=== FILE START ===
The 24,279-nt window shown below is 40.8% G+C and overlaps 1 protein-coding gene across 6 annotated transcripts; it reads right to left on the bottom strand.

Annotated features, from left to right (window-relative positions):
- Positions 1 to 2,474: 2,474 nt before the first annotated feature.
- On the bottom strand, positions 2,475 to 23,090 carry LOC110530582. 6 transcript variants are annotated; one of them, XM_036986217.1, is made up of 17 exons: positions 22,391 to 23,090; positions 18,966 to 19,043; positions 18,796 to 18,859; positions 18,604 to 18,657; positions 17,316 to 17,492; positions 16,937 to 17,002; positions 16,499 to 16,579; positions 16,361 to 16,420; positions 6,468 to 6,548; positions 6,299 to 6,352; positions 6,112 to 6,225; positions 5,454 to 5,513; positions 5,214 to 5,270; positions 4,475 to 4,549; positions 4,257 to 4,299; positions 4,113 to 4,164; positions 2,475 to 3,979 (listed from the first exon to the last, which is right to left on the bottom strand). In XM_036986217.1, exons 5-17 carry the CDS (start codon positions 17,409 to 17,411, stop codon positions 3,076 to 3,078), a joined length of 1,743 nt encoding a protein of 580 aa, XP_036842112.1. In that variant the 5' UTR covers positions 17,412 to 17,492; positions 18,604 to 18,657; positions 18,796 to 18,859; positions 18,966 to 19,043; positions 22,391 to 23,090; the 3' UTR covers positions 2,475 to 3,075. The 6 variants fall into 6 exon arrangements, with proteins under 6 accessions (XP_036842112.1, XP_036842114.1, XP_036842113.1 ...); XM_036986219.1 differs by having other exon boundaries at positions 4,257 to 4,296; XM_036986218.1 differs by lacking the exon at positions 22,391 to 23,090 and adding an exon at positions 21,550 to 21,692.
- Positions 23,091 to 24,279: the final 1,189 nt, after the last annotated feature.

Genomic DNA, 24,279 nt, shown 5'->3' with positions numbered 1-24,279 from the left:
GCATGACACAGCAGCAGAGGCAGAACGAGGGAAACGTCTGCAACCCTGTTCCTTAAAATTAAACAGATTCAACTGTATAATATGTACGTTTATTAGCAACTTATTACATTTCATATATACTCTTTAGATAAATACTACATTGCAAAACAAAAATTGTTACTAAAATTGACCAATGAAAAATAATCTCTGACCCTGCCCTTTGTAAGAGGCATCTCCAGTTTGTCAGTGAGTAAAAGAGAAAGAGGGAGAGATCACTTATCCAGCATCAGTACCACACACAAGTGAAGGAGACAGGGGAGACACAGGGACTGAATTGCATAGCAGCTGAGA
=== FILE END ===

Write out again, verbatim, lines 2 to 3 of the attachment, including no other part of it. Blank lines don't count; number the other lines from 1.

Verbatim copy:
Annotated features, from left to right (window-relative positions):
- Positions 1 to 2,474: 2,474 nt before the first annotated feature.